2. Higher customer retention. Happy customers are loyal customers. Satisfying the needs of your target audience means that they won’t be turning to your competition to scratch that itch. This translates to lower costs when it comes to customer retention campaigns, as well as lower churn rates, which would otherwise eat into your revenue.
  3. Faster growth. Fast growth is an indicator of PMF. It also means more early adopters, who will pave the way towards the next seed round. 
  4. Scaling done right. Scaling before you achieve product-market fit is business suicide. A pre-PMF company leaks money: customer acquisition costs are higher and grow exponentially once you stray away from the early-adopters zone (potential customers do not understand the value proposition of your product yet and cost more to acquire), you lose customers due to churn, and both of these problems scale along with your company. Unlike premature scaling, scaling post-PMF means that your company experiences fewer growth cramps and is better able to sustain itself when operations change by an order of magnitude.

Is there a way of knowing when a company achieves product-market fit?

How to Measure Product-Market Fit

We’ve already mentioned a couple of indicators that a company has achieved product-market fit: PR coverage, organic growth via word-of-mouth, high demand that outperforms supply, and awards from the Harvard Business School.

Unfortunately, all of these indicators are lagging metrics. That is, once the investment bankers stake you out, you have already achieved PMF.

What we need are leading metrics, aka, indicators that tell us whether we have reached PMF before we cross that line.

Several quantitative metrics have been suggested:

  1. High Net Promoter Score (NPS). NPS is a measure of customer satisfaction and loyalty. Because PMF is defined as a measure of how well your product satisfies the needs of the market, it is often suggested as an indicator of PMF.
  2. Low bounce rate and more time on site. When your online content is engaging, website visitors spend more time on your site and have a lower bounce rate, as measured by digital analytic tools such as Google Analytics.

The problem with the metrics above is that they are not easily transferable across companies and industries. Website performance metrics only matter to companies who use digital channels as their growth machine. NPS, on the other hand, varies massively across industries.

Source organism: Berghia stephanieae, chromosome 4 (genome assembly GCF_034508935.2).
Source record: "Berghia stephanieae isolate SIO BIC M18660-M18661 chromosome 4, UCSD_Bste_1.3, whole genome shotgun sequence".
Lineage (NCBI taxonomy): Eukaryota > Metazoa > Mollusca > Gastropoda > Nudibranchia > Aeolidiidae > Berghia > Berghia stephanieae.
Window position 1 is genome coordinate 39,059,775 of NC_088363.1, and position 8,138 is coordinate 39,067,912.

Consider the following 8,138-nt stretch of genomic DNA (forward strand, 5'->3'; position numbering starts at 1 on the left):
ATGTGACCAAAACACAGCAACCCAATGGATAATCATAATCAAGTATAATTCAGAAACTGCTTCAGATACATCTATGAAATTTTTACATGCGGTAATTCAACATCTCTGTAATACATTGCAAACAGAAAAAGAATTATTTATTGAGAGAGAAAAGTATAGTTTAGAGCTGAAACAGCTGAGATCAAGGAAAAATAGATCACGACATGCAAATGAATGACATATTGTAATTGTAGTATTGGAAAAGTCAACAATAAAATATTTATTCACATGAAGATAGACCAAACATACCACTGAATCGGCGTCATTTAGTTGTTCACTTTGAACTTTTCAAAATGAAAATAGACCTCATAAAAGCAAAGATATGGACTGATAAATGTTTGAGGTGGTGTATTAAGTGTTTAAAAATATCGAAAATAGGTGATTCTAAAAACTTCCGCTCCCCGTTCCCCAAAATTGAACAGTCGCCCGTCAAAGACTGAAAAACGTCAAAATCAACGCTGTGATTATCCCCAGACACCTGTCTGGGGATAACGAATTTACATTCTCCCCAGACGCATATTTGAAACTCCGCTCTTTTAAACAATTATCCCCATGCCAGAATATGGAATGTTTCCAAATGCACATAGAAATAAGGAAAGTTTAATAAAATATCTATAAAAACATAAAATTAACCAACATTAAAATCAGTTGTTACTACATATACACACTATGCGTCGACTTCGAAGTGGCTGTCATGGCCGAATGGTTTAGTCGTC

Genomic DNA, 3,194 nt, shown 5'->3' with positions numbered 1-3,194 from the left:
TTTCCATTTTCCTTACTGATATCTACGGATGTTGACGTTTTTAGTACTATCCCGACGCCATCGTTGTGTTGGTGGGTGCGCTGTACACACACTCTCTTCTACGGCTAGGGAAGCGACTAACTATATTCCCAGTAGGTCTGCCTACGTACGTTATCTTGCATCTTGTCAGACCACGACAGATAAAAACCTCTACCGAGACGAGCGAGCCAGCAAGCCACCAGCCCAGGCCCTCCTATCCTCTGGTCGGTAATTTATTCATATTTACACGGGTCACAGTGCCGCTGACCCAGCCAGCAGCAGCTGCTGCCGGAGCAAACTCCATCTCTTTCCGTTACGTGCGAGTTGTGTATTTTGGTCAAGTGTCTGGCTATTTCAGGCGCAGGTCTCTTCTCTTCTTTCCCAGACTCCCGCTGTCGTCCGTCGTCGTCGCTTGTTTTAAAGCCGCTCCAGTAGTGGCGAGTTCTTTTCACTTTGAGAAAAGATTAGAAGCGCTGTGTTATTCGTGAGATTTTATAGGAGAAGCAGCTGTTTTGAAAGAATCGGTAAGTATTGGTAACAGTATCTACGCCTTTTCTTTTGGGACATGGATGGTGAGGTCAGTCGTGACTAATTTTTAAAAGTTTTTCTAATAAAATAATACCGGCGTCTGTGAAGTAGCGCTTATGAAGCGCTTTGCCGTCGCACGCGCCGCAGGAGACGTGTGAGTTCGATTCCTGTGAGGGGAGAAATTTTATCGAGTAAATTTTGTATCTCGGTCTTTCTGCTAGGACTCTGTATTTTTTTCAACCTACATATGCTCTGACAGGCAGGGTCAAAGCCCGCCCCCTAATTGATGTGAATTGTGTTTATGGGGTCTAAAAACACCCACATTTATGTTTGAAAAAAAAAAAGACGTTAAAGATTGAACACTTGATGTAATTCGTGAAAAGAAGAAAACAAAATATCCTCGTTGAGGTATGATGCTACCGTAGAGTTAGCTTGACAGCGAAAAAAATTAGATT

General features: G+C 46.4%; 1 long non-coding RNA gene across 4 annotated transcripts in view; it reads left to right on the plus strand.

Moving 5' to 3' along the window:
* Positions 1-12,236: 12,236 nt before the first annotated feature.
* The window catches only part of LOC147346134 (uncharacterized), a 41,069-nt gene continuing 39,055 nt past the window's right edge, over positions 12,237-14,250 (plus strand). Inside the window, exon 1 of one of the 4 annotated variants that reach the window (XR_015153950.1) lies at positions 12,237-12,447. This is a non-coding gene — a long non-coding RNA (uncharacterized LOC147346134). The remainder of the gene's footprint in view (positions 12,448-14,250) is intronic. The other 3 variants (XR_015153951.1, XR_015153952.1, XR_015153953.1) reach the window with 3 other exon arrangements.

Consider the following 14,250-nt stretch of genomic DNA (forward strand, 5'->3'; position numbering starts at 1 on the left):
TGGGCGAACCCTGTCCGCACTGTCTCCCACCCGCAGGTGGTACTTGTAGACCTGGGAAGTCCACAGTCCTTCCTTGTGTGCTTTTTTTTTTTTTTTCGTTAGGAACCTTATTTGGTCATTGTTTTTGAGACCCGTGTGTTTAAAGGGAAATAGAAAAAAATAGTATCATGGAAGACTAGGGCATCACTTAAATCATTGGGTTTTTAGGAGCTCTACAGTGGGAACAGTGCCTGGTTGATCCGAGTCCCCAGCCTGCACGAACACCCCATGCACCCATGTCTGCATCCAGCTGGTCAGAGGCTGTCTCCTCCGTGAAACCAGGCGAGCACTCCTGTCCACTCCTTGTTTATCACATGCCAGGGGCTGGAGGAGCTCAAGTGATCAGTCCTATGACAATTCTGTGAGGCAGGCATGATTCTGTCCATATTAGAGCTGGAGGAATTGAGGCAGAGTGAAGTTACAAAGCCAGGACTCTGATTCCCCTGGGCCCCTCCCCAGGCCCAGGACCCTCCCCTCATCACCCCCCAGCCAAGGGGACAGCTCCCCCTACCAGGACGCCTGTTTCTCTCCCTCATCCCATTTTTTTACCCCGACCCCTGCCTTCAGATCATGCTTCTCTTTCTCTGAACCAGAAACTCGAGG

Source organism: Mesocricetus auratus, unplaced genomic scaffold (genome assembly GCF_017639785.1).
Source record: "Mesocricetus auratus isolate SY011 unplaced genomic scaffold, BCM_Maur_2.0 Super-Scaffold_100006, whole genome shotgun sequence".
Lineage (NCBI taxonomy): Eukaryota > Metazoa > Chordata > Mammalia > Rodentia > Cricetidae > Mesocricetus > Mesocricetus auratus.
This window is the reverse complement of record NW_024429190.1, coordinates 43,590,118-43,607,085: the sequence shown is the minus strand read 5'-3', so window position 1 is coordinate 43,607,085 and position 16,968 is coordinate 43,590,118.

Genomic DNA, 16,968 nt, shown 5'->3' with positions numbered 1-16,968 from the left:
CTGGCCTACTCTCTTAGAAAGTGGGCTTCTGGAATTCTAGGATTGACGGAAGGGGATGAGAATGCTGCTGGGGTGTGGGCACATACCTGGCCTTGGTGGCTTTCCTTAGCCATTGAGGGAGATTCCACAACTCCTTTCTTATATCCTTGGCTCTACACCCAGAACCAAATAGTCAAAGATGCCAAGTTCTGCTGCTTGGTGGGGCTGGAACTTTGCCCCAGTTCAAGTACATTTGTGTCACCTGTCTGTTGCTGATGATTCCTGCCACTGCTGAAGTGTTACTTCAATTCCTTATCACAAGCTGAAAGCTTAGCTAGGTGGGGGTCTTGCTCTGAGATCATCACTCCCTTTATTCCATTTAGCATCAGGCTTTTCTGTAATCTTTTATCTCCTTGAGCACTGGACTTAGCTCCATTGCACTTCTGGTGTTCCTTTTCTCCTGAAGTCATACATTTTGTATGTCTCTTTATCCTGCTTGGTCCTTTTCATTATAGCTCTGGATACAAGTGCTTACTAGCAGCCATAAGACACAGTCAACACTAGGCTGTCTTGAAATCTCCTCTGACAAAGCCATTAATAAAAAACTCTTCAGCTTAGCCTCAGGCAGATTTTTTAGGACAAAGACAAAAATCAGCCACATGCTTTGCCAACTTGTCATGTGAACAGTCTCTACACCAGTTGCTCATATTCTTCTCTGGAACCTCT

As a result, neither can be used as a yardstick to determine whether or not you have reached PMF.

Sean Ellis was the first to introduce a qualitative metric that is transferable across different business operations. He is responsible for the early growth and scaling of household names such as Dropbox, LogMeIn, and Eventbrite. In his quest to understand PMF, he benchmarked hundreds of startups with his customer development survey, in which he asked users:

How would you feel if you could no longer use the product?

  1. Very disappointed
  2. Somewhat disappointed
  3. Not disappointed at all (it really isn’t that useful)

He then measured what percentage of all users answered “Very disappointed”, as these are the people who see the value of the product and the company. In other words, they’re the customers with whom you have achieved product-market fit. 

And the benchmark? Turns out that the magic number is 40%. When 40% of your target audience say that they would be very disappointed if they could no longer use your product, that means you have reached PMF.

The survey is now an accepted measurement for PMF. Slack, for example, used it on a sample of 731 users, and found that they had hit the honey pot: 51% of their users claimed that they would be extremely disappointed if they could no longer use the platform. 

But beware. 

Companies often fall into two traps when measuring product-market fit:

  1. Listening to everyone. Everyone's a critic, but you don’t need to consider everyone’s opinion. In particular, companies that have a multi-tiered revenue structure (e.g. subscription, SaaS, app companies, etc.) should focus on measuring the PMF of paying users, not all (freemium) users.
  2. Thinking PMF is a goal, not a process. PMF is not a state that you achieve and then bask in its glory - it’s a process. Measuring PMF can tell you if you are heading in the right direction and how close you are to accomplishing it. But beware of becoming complacent once you have achieved it. Companies who have reached PMF can also lose it (erm, Blockbuster anyone?).

Measuring is not enough. We also need to know how to improve this metric.

How to Achieve Product-Market Fit

When developing a product, companies often choose the Lean Product Process. This process iterates over six steps to develop a product that satisfies a big market need: